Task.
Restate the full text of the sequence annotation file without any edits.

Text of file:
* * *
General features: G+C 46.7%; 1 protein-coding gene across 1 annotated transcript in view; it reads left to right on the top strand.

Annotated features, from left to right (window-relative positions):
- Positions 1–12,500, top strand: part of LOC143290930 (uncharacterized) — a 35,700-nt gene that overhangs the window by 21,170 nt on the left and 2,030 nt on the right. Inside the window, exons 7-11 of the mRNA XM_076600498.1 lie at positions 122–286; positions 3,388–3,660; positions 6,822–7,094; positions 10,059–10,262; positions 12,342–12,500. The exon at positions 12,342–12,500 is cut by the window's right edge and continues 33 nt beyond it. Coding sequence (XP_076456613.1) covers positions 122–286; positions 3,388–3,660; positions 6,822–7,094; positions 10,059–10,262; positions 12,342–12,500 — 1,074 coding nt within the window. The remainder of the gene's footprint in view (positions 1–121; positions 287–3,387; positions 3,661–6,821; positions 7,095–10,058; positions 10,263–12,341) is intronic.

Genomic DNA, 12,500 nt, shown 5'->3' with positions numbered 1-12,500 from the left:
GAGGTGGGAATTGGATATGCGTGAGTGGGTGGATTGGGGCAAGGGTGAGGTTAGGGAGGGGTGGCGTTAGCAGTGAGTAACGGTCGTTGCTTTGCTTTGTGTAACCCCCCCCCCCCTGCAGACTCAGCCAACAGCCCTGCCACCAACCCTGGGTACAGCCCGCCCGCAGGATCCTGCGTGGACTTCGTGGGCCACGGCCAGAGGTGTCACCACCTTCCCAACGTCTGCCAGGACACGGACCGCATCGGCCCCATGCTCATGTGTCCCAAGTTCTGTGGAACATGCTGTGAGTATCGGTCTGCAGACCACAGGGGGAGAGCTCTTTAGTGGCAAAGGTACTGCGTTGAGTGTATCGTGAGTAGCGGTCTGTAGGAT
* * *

General features: G+C 46.7%; 1 protein-coding gene across 1 annotated transcript in view; it reads left to right on the top strand.

Annotated features, from left to right (window-relative positions):
- Positions 1–12,500, top strand: part of LOC143290930 (uncharacterized) — a 35,700-nt gene that overhangs the window by 21,170 nt on the left and 2,030 nt on the right. Inside the window, exons 7-11 of the mRNA XM_076600498.1 lie at positions 122–286; positions 3,388–3,660; positions 6,822–7,094; positions 10,059–10,262; positions 12,342–12,500. The exon at positions 12,342–12,500 is cut by the window's right edge and continues 33 nt beyond it. Coding sequence (XP_076456613.1) covers positions 122–286; positions 3,388–3,660; positions 6,822–7,094; positions 10,059–10,262; positions 12,342–12,500 — 1,074 coding nt within the window. The remainder of the gene's footprint in view (positions 1–121; positions 287–3,387; positions 3,661–6,821; positions 7,095–10,058; positions 10,263–12,341) is intronic.

Genomic DNA, 12,500 nt, shown 5'->3' with positions numbered 1-12,500 from the left:
GAGGTGGGAATTGGATATGCGTGAGTGGGTGGATTGGGGCAAGGGTGAGGTTAGGGAGGGGTGGCGTTAGCAGTGAGTAACGGTCGTTGCTTTGCTTTGTGTAACCCCCCCCCCCCTGCAGACTCAGCCAACAGCCCTGCCACCAACCCTGGGTACAGCCCGCCCGCAGGATCCTGCGTGGACTTCGTGGGCCACGGCCAGAGGTGTCACCACCTTCCCAACGTCTGCCAGGACACGGACCGCATCGGCCCCATGCTCATGTGTCCCAAGTTCTGTGGAACATGCTGTGAGTATCGGTCTGCAGACCACAGGGGGAGAGCTCTTTAGTGGCAAAGGTACTGCGTTGAGTGTATCGTGAGTAGCGGTCTGTAGGAT